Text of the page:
``Old soldiers never die; they just write novels,'' wrote novelist James Jones in 1975. Jones managed to leave behind a body of important work before his passing in 1977, which included, among other books, ``From Here to Eternity,'' ``The Thin Red Line,'' ``WWII,'' and ``Whistle.''
James Jones: Reveille to Taps (PBS, Sunday, 10-11 p.m., check local listings) is unique as a biographical documentary. It details Jones's early life with snapshots and home-movie footage, buttressed with interviews with people who knew him in those days; then it fast-forwards to contemporary friends -- authors mostly -- who knew him in the last few years of his life. The James Jones at reveille was far different from the James Jones at taps: He turned out to be a wise, dedicated chronicler of war . . . and only incidentally of himself.
Producers J. Michael Lennon and Jeffrey Van Davis are professors at Sangamon State University in Springfield, Ill., not very far from Robinson and Marshall, Ill., where Jones was born and lived; where he left for the United States Army and Paris; returned to; and then departed from once again. They have somehow managed to produce a work that treads a dangerous line between scholarship and entertainment, between reality and fantasy in the life of James Jones, a man who two writers and friends, Will ie Morris and George Plimpton, believe will rank with the best war novelists of all time.
The documentary manages tastefully to include the seemingly obsessive relationship he maintained with a distant relative, Lowney Turner Handy, who recognized his potential early in his life and nurtured his talent as well as many other young talents at her writers' colony in Marshall. She was finally rejected by Jones, who met and married an intellectual who happened to be Marilyn Monroe's stand-in.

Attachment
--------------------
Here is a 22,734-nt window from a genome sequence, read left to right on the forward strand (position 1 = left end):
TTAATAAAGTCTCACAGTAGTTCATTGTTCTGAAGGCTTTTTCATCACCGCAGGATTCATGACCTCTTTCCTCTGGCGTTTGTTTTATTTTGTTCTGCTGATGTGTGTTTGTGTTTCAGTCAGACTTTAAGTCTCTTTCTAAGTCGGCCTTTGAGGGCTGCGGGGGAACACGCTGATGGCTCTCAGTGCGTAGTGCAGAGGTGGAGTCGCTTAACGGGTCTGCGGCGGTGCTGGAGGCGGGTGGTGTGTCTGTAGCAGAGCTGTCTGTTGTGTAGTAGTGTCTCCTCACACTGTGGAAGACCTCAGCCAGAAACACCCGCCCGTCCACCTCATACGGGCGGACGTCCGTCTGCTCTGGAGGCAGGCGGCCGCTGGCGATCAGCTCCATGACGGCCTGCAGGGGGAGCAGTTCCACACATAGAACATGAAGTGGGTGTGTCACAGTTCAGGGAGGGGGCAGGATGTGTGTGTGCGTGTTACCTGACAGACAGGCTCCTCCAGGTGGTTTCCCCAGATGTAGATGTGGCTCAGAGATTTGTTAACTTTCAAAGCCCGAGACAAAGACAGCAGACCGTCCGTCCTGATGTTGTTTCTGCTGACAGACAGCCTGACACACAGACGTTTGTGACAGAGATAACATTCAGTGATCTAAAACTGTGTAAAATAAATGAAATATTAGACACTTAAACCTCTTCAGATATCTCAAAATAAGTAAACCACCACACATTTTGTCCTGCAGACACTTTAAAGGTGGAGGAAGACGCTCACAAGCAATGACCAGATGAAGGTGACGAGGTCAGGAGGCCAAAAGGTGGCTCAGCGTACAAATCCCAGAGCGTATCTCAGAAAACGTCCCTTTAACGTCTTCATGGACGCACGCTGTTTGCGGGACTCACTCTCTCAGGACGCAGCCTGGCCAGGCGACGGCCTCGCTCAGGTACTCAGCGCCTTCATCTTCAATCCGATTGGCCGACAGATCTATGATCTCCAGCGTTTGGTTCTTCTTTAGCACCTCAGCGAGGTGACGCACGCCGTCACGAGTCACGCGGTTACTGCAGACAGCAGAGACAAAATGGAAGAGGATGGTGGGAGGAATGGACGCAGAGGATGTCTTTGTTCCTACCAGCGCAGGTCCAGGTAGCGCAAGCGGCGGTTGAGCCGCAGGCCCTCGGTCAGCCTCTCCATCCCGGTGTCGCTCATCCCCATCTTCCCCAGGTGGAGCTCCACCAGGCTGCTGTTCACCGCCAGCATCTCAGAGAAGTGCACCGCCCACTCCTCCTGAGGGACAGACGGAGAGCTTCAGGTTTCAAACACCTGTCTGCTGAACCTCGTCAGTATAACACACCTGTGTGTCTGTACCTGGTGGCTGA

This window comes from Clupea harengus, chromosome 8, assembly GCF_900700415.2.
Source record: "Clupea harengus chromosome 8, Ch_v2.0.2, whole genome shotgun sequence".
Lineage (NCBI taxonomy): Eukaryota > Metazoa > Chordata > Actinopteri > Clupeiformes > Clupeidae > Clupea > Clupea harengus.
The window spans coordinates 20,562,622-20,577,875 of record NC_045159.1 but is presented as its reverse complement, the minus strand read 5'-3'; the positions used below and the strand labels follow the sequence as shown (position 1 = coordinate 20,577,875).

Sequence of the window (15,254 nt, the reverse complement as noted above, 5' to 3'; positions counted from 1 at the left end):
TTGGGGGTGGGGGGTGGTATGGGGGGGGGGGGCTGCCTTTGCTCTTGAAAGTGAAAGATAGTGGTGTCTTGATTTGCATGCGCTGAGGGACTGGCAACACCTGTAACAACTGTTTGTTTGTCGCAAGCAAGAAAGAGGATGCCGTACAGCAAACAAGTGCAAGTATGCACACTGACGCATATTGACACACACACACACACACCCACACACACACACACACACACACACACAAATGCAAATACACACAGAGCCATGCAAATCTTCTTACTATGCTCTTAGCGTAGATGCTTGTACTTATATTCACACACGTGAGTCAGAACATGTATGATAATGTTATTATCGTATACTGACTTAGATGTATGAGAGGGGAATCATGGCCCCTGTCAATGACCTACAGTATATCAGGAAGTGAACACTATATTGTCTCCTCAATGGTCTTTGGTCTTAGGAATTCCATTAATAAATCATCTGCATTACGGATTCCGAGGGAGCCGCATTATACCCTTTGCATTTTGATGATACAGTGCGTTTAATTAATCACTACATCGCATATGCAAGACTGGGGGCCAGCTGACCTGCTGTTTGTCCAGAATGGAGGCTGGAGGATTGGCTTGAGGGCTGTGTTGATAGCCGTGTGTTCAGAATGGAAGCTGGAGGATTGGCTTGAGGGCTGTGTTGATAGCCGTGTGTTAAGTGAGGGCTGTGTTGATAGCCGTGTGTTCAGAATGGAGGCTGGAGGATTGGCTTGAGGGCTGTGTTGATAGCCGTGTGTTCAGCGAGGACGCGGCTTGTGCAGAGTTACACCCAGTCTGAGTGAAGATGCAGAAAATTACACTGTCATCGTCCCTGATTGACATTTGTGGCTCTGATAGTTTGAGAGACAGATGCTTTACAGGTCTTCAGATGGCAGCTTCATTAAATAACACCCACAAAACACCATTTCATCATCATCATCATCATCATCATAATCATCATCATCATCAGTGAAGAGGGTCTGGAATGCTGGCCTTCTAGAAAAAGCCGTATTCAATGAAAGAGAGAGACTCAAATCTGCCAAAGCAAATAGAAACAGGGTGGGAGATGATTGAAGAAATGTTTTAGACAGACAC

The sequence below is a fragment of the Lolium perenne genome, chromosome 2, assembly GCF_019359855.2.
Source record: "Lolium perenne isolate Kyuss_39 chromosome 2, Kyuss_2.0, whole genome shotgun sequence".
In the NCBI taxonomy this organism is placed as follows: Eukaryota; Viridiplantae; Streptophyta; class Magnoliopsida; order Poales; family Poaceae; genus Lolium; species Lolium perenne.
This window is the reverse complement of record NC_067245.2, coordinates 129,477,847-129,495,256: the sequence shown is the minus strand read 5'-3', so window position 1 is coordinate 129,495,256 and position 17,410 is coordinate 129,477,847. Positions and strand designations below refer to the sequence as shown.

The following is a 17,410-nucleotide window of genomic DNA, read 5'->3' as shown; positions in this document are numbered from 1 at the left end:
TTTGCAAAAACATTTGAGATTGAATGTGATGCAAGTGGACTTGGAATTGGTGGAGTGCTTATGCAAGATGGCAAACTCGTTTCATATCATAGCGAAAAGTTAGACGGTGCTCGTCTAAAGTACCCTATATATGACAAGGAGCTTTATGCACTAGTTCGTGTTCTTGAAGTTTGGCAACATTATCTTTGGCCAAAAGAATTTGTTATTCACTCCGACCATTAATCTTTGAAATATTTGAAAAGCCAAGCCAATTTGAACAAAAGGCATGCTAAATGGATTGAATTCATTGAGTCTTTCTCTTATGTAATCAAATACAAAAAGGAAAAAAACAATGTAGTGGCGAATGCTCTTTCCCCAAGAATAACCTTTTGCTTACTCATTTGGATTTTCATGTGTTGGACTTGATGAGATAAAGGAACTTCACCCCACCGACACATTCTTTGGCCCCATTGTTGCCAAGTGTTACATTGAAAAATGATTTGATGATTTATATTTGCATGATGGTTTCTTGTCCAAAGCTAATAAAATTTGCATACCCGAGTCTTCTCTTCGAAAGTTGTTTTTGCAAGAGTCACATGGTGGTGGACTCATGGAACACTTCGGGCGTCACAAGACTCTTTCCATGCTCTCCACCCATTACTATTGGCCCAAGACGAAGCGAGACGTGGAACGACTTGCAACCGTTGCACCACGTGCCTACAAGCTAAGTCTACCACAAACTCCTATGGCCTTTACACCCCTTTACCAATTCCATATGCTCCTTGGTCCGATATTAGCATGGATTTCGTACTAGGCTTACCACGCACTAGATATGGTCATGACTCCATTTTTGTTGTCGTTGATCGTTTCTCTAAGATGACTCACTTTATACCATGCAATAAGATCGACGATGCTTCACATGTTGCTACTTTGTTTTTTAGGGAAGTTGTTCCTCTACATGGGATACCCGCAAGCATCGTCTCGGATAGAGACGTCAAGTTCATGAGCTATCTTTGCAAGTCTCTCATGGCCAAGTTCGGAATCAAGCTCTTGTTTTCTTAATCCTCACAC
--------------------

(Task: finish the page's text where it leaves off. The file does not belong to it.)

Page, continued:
In this peek into the cradle-to-grave existence of a little-publicized writer, there are short conversations about Jones with authors who were his close friends -- Norman Mailer, William Styron, Joseph Heller, and Irwin Shaw, among many others. And many of his hometown contacts talk glowingly of him as a reclusive boy. Jones's widow, Gloria, and his children, Kaylie and Jamie, also take part, so it must be assumed that this is an authorized biography. Film clips from the movie version of several of his novels seem a bit extraneous but certainly add to the entertainment value of the documentary.
According to the Sangamon professors who produced the documentary, Jones's achievements are now largely overlooked in academic circles, and many of his books are out of print. They felt it was essential that the man and his work be remembered by coming generations, who might otherwise be deprived of his unique ability, as Willie Morris puts it, to ``carry the news of WWII to succeeding generations.''
However, this documentary is not just a vivid depiction of a man who wrote well about war, or as Jones himself said, ``about the evolution of a soldier.'' It is a sensitive rendering of one of life's more delicate journeys -- the evolution of a writer.
If you can't watch this television journey because there's no TV set in your beach hideaway, you might try rereading ``From Here to Eternity'' on the beach. There are enough personal elements in James Jones's work to make his novels read like fictionalized autobiography.
``James Jones: Reveille to Taps'' is almost as good a read as a James Jones novel.